But TK fits the personality of the neighborhood with a clean, early century facade and high floor to ceiling heights that open up the window spaces and create a light and inviting structure, with wide sidewalk spaces that people walk along.

    In contrast, 700 B’way is a dark, squat, uninviting jumble of finishes, visual references and unfinished/undeveloped design ideas. And no disrespect to anyone living there; I’m sure its fine when you’re inside looking out.

    Its a lost opportunity to have created something that fit the neighborhood better, with more visual appeal and that enhanced the street experience much more that it does. Its not about whether its better than a gas station. And it could have been so much better. Even a very modern/clean building could have fit well there juxtaposed against the older structures. But my guess is that Weber Thompson presented a few ideas to the developer and this is the one they picked.

  23. So right! Given the existence of hideous projects like Citizen at 13th & Madison with its multiplicity of horrid colors, I’m more okay with something subtle even if it’s otherwise boring/sad. Brick, or the appearance of it, goes a long way compared to a lot of what’s being built around here lately.

  24. I agree. It’s far from perfect, but perhaps the new owners upgrading will make a positive difference. It’s certainly a far better use for that property than the old gas station. Urban density is a good thing.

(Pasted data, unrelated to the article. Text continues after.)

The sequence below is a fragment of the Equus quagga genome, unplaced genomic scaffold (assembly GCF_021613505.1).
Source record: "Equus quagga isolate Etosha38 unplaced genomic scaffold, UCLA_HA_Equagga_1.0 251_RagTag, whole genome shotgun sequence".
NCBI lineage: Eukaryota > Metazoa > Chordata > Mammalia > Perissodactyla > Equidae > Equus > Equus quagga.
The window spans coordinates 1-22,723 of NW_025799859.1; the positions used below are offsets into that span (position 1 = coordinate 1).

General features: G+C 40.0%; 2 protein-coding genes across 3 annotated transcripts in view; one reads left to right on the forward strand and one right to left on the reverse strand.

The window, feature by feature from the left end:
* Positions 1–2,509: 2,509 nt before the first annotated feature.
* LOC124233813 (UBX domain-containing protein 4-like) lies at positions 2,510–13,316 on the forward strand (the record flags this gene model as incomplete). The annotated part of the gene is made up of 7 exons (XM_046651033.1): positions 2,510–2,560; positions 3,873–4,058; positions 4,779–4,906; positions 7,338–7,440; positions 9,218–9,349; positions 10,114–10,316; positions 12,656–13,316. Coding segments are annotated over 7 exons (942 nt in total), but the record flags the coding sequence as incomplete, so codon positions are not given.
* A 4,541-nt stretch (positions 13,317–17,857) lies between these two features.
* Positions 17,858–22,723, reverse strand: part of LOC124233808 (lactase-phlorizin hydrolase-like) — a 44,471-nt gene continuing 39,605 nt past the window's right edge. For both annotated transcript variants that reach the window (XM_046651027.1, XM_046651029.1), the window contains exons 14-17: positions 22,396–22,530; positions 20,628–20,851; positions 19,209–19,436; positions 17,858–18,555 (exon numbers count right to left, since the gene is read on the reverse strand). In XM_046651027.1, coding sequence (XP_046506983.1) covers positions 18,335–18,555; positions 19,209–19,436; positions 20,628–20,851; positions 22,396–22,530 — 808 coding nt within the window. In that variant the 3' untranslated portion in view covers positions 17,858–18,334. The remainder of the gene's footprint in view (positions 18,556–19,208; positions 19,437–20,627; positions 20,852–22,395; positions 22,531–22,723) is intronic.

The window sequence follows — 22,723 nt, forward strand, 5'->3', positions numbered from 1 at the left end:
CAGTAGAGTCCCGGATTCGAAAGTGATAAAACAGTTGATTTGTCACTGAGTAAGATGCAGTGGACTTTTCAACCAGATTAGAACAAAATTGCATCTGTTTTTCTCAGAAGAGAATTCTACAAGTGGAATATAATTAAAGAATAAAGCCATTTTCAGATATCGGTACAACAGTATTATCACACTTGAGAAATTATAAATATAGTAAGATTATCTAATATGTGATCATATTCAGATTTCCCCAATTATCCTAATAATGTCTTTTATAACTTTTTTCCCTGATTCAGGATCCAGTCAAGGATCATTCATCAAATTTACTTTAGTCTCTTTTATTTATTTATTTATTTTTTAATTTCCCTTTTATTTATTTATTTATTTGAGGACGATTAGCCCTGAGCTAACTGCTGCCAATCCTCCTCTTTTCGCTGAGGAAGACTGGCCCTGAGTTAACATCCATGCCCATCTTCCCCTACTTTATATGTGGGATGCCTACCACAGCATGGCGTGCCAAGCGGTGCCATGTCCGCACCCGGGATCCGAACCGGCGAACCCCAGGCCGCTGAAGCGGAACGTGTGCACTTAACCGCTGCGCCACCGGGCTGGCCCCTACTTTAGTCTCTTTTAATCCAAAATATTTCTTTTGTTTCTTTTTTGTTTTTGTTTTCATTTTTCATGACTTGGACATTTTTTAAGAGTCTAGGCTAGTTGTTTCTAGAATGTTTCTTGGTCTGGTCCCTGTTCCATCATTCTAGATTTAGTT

25. TK was a retrofit of, and expansion upon, an existing building and it used copious amounts of public subsidy because is was developed as affordable housing. Not a good comparison.

    I love people bitching about rents being too high and then asking for higher quality design and materials.

  26. This really reads a lot more like a personal attack on the architect and the building owner than a report on the sale of the building and continued development plans (whether they be good or bad). Is the building great? No. Is it bad enough to warrant eight years of whining? Probably not. There are taller, cheaper looking, and more contextually inappropriate buildings with more foreboding retail space we could tear apart that have been built much more recently.

  27. I like the building.It looks better than a lot of other buildings on Capitol Hill. And it fits in well with the north end of the neighborhood.

  28. We used to live in 700 Broadway and loved the building and never found anything wrong with the structure. Loved how you could just get everything you wanted just steps away from your front door. Just wish we stayed there and not have moved.